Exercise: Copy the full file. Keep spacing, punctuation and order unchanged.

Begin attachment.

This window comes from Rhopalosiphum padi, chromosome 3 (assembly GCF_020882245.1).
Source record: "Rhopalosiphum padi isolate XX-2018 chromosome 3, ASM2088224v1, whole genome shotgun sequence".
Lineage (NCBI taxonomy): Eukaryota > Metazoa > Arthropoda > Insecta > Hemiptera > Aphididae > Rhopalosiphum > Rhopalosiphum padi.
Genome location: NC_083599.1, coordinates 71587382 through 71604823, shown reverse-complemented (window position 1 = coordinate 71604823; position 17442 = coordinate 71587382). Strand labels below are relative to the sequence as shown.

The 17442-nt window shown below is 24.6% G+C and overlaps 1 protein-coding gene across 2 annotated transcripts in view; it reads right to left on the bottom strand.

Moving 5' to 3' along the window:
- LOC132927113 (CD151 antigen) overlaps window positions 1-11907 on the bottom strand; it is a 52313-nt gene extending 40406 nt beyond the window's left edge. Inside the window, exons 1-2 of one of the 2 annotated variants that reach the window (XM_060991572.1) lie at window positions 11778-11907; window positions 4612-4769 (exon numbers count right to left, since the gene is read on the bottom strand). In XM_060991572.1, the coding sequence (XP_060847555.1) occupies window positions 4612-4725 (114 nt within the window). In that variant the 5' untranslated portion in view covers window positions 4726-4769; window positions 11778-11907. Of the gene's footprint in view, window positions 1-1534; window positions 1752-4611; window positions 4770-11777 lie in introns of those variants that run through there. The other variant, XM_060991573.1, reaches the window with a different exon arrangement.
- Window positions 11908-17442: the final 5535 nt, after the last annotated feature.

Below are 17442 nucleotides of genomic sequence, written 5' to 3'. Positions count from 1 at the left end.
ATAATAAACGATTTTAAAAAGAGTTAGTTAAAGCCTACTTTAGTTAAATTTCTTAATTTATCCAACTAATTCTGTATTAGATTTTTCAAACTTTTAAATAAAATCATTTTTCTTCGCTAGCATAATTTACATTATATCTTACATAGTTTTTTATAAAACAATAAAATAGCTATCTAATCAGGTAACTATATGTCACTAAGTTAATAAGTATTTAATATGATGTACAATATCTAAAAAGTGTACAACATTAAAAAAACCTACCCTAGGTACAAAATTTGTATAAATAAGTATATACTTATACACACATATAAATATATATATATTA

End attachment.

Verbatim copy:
This window comes from Rhopalosiphum padi, chromosome 3 (assembly GCF_020882245.1).
Source record: "Rhopalosiphum padi isolate XX-2018 chromosome 3, ASM2088224v1, whole genome shotgun sequence".
Lineage (NCBI taxonomy): Eukaryota > Metazoa > Arthropoda > Insecta > Hemiptera > Aphididae > Rhopalosiphum > Rhopalosiphum padi.
Genome location: NC_083599.1, coordinates 71587382 through 71604823, shown reverse-complemented (window position 1 = coordinate 71604823; position 17442 = coordinate 71587382). Strand labels below are relative to the sequence as shown.

The 17442-nt window shown below is 24.6% G+C and overlaps 1 protein-coding gene across 2 annotated transcripts in view; it reads right to left on the bottom strand.

Moving 5' to 3' along the window:
- LOC132927113 (CD151 antigen) overlaps window positions 1-11907 on the bottom strand; it is a 52313-nt gene extending 40406 nt beyond the window's left edge. Inside the window, exons 1-2 of one of the 2 annotated variants that reach the window (XM_060991572.1) lie at window positions 11778-11907; window positions 4612-4769 (exon numbers count right to left, since the gene is read on the bottom strand). In XM_060991572.1, the coding sequence (XP_060847555.1) occupies window positions 4612-4725 (114 nt within the window). In that variant the 5' untranslated portion in view covers window positions 4726-4769; window positions 11778-11907. Of the gene's footprint in view, window positions 1-1534; window positions 1752-4611; window positions 4770-11777 lie in introns of those variants that run through there. The other variant, XM_060991573.1, reaches the window with a different exon arrangement.
- Window positions 11908-17442: the final 5535 nt, after the last annotated feature.

Below are 17442 nucleotides of genomic sequence, written 5' to 3'. Positions count from 1 at the left end.
ATAATAAACGATTTTAAAAAGAGTTAGTTAAAGCCTACTTTAGTTAAATTTCTTAATTTATCCAACTAATTCTGTATTAGATTTTTCAAACTTTTAAATAAAATCATTTTTCTTCGCTAGCATAATTTACATTATATCTTACATAGTTTTTTATAAAACAATAAAATAGCTATCTAATCAGGTAACTATATGTCACTAAGTTAATAAGTATTTAATATGATGTACAATATCTAAAAAGTGTACAACATTAAAAAAACCTACCCTAGGTACAAAATTTGTATAAATAAGTATATACTTATACACACATATAAATATATATATATTA